Though she experienced a staggering loss, Ann Bloye smiles easily when talking about her son, Tyler.
For all but a fraction of his 13 years, he was a typical kid.
He played sports and did well in school at Davidson Middle School in Southgate.
“Tyler had a great sense of humor. He liked to act goofy,” Bloye said.
But on March 21, 2013, the eight-grader took his own life at school.
The grieving mother is healing for forming a remarkable collaboration with Southgate Community Schools. She said she believes she can help spread a message that will save lives.
“I want more parents to be aware of signs they can look for in their kids,” Bloye said.
The mother said her son began showing signs about three months before he did, but she didn’t realize what they were pointing to.
“Tyler never took naps. All of a sudden, he was taking naps after school,” she said. “He was isolating himself. He turned off his cellphone and didn’t want to talk to his friends.”
Bloye said her son stopped playing his favorite video games and his eating habits changed drastically.
Bloye said she thought her son was just going through a phase of normal teenage changes.
“Some of his friends did talk to him. He had mentioned he wanted to commit suicide,” Bloye said. “None of them said a word to anyone.”
The teen’s death has led to a new Michigan program called “OK-2-SAY.”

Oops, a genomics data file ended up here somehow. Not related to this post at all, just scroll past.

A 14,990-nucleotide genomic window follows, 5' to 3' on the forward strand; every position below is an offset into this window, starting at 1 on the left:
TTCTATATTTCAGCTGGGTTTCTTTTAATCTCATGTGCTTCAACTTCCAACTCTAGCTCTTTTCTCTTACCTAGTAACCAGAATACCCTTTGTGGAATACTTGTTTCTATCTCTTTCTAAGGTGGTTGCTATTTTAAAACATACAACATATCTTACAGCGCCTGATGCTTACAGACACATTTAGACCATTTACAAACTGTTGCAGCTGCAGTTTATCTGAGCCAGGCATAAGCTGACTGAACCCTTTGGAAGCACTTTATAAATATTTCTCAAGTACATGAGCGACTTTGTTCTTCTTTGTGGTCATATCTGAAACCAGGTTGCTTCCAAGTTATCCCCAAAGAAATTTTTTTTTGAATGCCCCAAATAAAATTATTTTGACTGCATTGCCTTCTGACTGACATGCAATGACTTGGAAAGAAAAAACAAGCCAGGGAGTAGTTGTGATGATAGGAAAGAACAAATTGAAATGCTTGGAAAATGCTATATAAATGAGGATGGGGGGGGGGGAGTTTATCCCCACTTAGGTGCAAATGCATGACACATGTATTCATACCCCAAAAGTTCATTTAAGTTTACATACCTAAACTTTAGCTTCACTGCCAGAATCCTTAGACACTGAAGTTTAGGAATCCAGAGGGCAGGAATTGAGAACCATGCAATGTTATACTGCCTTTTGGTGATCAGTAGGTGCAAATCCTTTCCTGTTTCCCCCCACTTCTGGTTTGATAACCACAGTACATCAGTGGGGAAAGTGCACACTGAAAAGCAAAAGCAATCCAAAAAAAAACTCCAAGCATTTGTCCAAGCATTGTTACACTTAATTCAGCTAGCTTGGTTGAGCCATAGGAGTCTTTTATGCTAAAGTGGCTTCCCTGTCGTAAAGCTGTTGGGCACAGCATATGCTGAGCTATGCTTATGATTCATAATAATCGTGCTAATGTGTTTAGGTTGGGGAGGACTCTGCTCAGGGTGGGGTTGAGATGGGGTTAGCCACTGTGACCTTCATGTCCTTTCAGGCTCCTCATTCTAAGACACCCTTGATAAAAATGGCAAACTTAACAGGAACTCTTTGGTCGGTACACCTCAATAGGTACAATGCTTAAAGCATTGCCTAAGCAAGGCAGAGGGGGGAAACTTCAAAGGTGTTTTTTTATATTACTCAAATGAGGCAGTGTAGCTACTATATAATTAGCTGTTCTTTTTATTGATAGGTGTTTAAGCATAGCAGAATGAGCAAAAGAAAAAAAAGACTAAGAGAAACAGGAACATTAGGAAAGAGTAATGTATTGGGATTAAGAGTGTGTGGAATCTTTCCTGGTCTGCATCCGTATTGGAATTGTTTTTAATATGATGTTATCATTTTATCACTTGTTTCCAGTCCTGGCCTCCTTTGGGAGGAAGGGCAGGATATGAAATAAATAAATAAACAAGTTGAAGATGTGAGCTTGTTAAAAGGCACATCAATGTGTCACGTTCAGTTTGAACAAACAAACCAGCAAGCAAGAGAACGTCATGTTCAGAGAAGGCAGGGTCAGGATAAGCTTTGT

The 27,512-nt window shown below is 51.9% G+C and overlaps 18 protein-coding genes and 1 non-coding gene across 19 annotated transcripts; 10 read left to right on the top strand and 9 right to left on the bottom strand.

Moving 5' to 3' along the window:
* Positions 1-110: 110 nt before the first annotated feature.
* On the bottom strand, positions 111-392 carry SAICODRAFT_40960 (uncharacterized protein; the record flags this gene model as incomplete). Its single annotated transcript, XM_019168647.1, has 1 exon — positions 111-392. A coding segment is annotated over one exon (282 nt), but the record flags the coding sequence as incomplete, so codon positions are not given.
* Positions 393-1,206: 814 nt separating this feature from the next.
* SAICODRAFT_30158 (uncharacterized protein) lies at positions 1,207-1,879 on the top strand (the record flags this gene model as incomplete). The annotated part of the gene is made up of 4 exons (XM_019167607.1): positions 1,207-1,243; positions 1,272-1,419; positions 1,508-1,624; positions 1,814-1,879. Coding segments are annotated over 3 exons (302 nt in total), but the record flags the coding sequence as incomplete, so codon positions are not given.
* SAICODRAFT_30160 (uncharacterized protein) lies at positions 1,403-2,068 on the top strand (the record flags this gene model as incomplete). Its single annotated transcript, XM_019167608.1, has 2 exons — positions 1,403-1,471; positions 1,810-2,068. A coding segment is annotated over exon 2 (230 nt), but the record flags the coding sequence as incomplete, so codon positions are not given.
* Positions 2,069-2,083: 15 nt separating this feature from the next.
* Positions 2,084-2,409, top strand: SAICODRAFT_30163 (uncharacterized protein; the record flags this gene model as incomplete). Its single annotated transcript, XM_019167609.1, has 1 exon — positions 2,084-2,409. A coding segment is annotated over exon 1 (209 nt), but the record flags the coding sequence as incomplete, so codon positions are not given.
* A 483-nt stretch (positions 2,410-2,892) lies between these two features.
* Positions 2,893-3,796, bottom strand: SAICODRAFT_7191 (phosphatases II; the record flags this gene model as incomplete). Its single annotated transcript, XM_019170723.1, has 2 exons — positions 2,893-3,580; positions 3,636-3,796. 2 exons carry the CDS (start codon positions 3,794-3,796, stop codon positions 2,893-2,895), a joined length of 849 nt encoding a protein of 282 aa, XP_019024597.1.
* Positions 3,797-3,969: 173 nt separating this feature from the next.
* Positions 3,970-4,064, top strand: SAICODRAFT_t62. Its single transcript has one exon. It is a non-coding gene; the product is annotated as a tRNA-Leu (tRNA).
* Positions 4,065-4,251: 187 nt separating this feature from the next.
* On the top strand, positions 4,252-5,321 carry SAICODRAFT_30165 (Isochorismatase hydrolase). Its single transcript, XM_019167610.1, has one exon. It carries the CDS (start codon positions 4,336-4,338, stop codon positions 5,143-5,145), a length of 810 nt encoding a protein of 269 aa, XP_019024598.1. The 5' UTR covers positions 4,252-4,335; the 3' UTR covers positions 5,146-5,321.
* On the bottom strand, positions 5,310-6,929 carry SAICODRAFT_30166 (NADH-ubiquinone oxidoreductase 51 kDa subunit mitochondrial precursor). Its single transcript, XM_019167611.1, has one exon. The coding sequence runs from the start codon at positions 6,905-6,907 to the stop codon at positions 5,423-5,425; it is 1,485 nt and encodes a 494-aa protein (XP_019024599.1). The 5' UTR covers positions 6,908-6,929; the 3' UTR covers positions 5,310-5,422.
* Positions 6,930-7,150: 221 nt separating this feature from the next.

“It’s an anonymous 1-800 hotline that any child, administrator, anyone really can call, but it’s mostly for children, to report anything that they think is a threat, someone talking about suicide or committing violence in school, maybe somebody that has drugs, or is maybe on drugs,” Bloye said.
The hotline is 1-800-273-TALK.
The mother said it makes her feel better knowing she’s doing something to help others.
“I don’t want anyone else to go through what our family has gone through,” Bloye said. “It just makes me feel good to do that, as opposed to being by myself, wallowing in my grief.”
Joining in her effort is Southgate schools superintendent Bill Grusecki.
After Tyler’s death, all school employees were trained in suicide prevention. Former Detroit Lion Eric Hipple, whose son took his own life, was brought in as a speaker. Additionally, Bloye is part of a school committee that deals with the issue.
“We want our teachers, if they notice a difference, they need to notify parents, too. That’s why we want to make their awareness greater,” Grusecki said.